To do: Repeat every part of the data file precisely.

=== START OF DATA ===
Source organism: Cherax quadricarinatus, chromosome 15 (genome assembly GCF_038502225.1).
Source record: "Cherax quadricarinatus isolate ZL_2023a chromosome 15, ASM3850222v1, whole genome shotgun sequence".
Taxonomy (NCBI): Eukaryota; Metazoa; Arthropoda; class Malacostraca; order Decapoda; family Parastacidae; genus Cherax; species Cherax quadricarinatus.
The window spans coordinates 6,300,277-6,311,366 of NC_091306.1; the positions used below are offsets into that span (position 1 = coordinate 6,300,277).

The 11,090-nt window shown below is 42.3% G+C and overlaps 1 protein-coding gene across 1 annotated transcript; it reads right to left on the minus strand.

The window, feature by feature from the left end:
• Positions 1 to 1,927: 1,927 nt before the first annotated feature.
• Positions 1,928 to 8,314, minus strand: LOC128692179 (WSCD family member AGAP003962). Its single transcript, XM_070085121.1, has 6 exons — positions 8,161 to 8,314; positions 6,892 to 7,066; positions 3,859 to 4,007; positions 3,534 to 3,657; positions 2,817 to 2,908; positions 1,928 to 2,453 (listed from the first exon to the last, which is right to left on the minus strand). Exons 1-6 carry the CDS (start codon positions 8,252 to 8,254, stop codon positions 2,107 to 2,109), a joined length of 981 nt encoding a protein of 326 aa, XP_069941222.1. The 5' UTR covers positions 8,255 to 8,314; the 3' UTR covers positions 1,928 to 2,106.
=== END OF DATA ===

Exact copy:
Source organism: Cherax quadricarinatus, chromosome 15 (genome assembly GCF_038502225.1).
Source record: "Cherax quadricarinatus isolate ZL_2023a chromosome 15, ASM3850222v1, whole genome shotgun sequence".
Taxonomy (NCBI): Eukaryota; Metazoa; Arthropoda; class Malacostraca; order Decapoda; family Parastacidae; genus Cherax; species Cherax quadricarinatus.
The window spans coordinates 6,300,277-6,311,366 of NC_091306.1; the positions used below are offsets into that span (position 1 = coordinate 6,300,277).

The 11,090-nt window shown below is 42.3% G+C and overlaps 1 protein-coding gene across 1 annotated transcript; it reads right to left on the minus strand.

The window, feature by feature from the left end:
• Positions 1 to 1,927: 1,927 nt before the first annotated feature.
• Positions 1,928 to 8,314, minus strand: LOC128692179 (WSCD family member AGAP003962). Its single transcript, XM_070085121.1, has 6 exons — positions 8,161 to 8,314; positions 6,892 to 7,066; positions 3,859 to 4,007; positions 3,534 to 3,657; positions 2,817 to 2,908; positions 1,928 to 2,453 (listed from the first exon to the last, which is right to left on the minus strand). Exons 1-6 carry the CDS (start codon positions 8,252 to 8,254, stop codon positions 2,107 to 2,109), a joined length of 981 nt encoding a protein of 326 aa, XP_069941222.1. The 5' UTR covers positions 8,255 to 8,314; the 3' UTR covers positions 1,928 to 2,106.